Do you know how many states in the US are derived from American Indian place names? Over 50 percent of our states use Native American words to describe the state names. Several examples are listed below. Some American Indian words are easy to remember like TUCK. It means land, as in Nantucket or Kentucky. Some Indian names are much more challenging to the memory banks.
As a child we used to visit Lake Webster in the southeastern part of the state of Massachusetts. We no longer use the Native American word because it is just too hard to pronounce and much too long to write down or even try to spell. Have you ever visited Lake Webster? The name means, “You fish on your side of the Lake, and I will fish on my side of the lake and we will both fish in the middle.” (Or conversely – neither fish in the middle).
This certainly sounds like a peaceful resolution to a potentially contentious situation. There is a famous sign using the original name, but when it was replaced in 2003 they got the spelling wrong and had to fix it again.
Lake CHARGOGGAGOGGMANCHAUGGAGOGGCHAUBUNAGUNGAMAUGG is what I learned to say as a small 6-year-old girl, but I never learned to spell it. The name is 45 letters long. My grandfather from Connecticut told me how to pronounce it correctly. The word is not for the tongue-tied, that’s for sure! Ethel Merman and Ray Bolger even used this word in an old song from 1954 titled “The Lake Song” but these days most say Webster Lake – but even the Webster town officials have to look up the Native American spelling.
There are 20 islands in the 1,442-square-acre lake. For decades, there were a few family cottages and most of these were rustic without heat. In the past decade or so, many of the trees in the forested northern hillside were cut down to accommodate several larger homes with heat and electricity.
There are now over 800 lakeside residences – some quite expensive. If you want to visit, it is close to the intersection of three New England States; namely, Connecticut, Rhode Island, and Massachusetts.
The translation I quoted above was actually made up in the 1920s by a local reporter. The real meaning is this “English knifemen and Nipmuck Indians at the boundary or neutral fishing place.”
Here is an extensive list of some notable Native American place names: Please try to remember them as you drive around this summer. It’s fun to think about researching even more of these names as time goes on using Mr. Google.
Alabama – Tribal Town
Arizona – Pima Indian origin – “Little Spring Place”
Connecticut – Mohican or Algonquin – “Long Tidal River”
Indiana – Land of Indians
Iowa – Beautiful Land
Kansas – Sioux word for “South Wind People”
Kentucky – Land of tomorrow or Meadow Land
Massachusetts – “Large Hill Place,” at the Great Hill which refers to a Milton, Massachusetts volcano from 400 million years ago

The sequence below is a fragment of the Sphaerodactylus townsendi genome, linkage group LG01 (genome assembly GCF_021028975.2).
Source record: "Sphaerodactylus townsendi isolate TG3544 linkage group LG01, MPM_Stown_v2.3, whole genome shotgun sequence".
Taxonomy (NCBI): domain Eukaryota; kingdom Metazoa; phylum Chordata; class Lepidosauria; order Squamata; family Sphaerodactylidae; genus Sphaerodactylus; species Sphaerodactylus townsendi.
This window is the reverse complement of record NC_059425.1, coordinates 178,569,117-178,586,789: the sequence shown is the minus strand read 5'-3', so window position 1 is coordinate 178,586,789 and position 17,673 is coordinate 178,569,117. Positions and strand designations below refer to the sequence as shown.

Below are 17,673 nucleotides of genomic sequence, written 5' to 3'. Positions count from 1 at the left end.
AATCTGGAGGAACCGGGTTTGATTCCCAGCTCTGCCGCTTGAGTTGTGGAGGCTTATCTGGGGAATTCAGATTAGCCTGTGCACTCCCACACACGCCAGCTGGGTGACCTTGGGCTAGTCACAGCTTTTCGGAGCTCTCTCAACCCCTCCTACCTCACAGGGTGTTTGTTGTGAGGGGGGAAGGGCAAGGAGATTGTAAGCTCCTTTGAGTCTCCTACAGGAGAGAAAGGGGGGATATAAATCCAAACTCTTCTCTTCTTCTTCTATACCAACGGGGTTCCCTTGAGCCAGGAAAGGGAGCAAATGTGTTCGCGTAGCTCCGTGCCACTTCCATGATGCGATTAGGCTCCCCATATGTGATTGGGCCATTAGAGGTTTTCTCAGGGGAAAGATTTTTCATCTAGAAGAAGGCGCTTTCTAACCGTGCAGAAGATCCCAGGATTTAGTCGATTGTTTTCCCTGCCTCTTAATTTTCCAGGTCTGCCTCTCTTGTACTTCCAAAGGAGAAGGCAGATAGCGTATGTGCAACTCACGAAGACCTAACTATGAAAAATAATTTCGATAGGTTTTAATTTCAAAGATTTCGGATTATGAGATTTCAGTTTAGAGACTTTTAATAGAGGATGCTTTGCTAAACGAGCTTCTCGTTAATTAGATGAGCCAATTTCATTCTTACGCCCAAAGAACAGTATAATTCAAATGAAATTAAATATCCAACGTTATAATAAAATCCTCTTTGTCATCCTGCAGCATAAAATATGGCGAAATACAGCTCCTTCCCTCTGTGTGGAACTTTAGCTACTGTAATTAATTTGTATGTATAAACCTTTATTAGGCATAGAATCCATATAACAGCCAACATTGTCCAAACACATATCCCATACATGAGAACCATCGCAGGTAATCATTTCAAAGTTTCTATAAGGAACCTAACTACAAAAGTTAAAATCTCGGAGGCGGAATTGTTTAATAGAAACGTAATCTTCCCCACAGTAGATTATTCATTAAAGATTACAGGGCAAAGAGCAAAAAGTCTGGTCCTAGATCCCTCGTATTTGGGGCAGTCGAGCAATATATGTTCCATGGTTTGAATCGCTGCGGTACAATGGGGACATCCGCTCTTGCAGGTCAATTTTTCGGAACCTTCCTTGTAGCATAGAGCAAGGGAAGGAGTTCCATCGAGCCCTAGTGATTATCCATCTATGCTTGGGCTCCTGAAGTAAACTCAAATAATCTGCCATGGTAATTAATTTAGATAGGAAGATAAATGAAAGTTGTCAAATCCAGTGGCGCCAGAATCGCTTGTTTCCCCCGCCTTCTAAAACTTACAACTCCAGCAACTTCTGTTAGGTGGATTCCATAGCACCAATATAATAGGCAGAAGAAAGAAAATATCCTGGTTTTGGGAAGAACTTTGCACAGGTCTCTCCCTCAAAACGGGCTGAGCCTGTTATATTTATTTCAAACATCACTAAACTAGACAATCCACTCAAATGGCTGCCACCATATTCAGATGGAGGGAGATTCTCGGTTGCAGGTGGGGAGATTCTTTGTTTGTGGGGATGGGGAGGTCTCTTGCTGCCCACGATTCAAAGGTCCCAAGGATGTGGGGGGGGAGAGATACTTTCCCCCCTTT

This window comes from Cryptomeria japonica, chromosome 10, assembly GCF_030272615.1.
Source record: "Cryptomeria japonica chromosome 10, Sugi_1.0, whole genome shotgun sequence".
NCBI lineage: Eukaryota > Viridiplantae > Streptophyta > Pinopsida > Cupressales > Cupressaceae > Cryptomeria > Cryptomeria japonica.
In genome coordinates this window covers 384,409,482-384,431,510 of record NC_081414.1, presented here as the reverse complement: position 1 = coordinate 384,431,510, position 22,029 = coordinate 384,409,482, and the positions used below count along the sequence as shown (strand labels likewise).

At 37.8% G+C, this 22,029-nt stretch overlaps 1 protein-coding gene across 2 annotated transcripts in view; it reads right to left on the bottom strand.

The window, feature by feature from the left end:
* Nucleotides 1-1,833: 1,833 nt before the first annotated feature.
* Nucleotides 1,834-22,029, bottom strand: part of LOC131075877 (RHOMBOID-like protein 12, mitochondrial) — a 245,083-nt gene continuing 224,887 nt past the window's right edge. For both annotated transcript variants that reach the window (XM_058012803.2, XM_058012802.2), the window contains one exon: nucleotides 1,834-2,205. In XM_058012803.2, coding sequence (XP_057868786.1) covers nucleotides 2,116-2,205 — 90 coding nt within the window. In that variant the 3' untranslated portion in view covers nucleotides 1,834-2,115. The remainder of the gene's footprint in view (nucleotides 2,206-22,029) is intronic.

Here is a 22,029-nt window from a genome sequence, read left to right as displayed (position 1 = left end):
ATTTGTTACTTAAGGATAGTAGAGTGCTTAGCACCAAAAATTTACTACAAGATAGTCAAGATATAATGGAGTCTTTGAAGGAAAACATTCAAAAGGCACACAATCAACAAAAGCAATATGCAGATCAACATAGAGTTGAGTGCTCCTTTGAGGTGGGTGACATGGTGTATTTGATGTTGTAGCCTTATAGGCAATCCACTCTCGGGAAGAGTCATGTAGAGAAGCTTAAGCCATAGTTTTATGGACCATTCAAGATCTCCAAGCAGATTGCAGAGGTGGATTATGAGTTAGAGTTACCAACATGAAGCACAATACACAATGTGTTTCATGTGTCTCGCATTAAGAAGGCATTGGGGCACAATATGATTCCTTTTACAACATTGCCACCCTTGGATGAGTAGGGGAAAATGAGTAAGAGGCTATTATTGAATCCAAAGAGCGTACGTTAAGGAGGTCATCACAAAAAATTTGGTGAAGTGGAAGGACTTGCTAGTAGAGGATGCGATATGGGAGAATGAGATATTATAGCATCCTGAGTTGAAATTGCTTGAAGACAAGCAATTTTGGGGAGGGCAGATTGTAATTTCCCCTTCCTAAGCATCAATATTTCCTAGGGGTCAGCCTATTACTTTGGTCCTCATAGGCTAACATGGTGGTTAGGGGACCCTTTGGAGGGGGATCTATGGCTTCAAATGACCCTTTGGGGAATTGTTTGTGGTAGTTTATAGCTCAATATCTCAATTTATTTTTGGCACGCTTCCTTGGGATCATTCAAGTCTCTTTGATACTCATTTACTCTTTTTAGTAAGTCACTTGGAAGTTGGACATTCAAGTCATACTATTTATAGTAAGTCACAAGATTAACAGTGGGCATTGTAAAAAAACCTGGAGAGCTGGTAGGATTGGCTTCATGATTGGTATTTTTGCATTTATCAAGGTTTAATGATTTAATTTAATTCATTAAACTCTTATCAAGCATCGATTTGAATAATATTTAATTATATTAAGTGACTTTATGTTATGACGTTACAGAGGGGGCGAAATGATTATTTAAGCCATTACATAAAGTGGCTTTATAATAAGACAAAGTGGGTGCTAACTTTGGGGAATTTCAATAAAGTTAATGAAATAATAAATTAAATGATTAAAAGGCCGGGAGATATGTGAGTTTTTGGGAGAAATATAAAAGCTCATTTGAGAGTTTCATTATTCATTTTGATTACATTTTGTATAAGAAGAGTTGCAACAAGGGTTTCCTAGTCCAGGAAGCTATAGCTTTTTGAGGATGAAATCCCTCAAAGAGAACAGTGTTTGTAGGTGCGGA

Matunuck – in Rhode Island, “Lookout”
Michigan – Chippewa tribe – “Great Water”
Minnesota – Sioux word for “Cloudy Water” or “Skytinted Water”
Misquamicut – Narragansett language or Algonquian language meaning Red Fish
Mississippi – Gathering of the Waters
Missouri – River of Big Canoes
Nantucket – “Faraway island” Where Macy, Starbuck and Folger families came from Narragansett – Tribe from Rhode Island
Nebraska – Broad Water or Flat River
Ohio – Iroquois word “Fine or Good River”
Oklahoma – Choctaw word meaning “Redman” or Okla humma meaning Red People
Quonochontaug (Quonnie) means “Blackfish”
Saratoga – “Hillside Country of the Quiet River”
Utah –Navajo word meaning upper/higher up or Shoshone tribe used the word “Ute”
Weekapaug – End of Pond
Wisconsin – “Grassy Place” in Chippewa, Ouisconsin or Mesconsing. The U.S. Congress changed the spelling to what we use today.
Wyoming – in Algonquin it means “Large Prairie Place”
Wherever we travel, by land, sea or air, authentic native names are everywhere. In New England, all the British names hark back to where some of our ancestors came from long ago.
New Have, New Hampshire, New London or the repetitive Manchester, Newton (MA and RI), Orange (MA or CT) or Alton (RI or NH) towns are in more than one state…yes, it can be confusing. I once had a teenage friend who drove all the way from New York City to Manchester, NH only to find she was supposed to go to Manchester, VT.
Between the Native American names and the British inspired names there is little room for much more, but there are some French names and unique names out there. We may have trouble spelling them, but we will never forget a name like the “real” name of Webster Lake. Notice the signs along the way and “Happy Travels” to you and your families.
– By Betsy Huber Port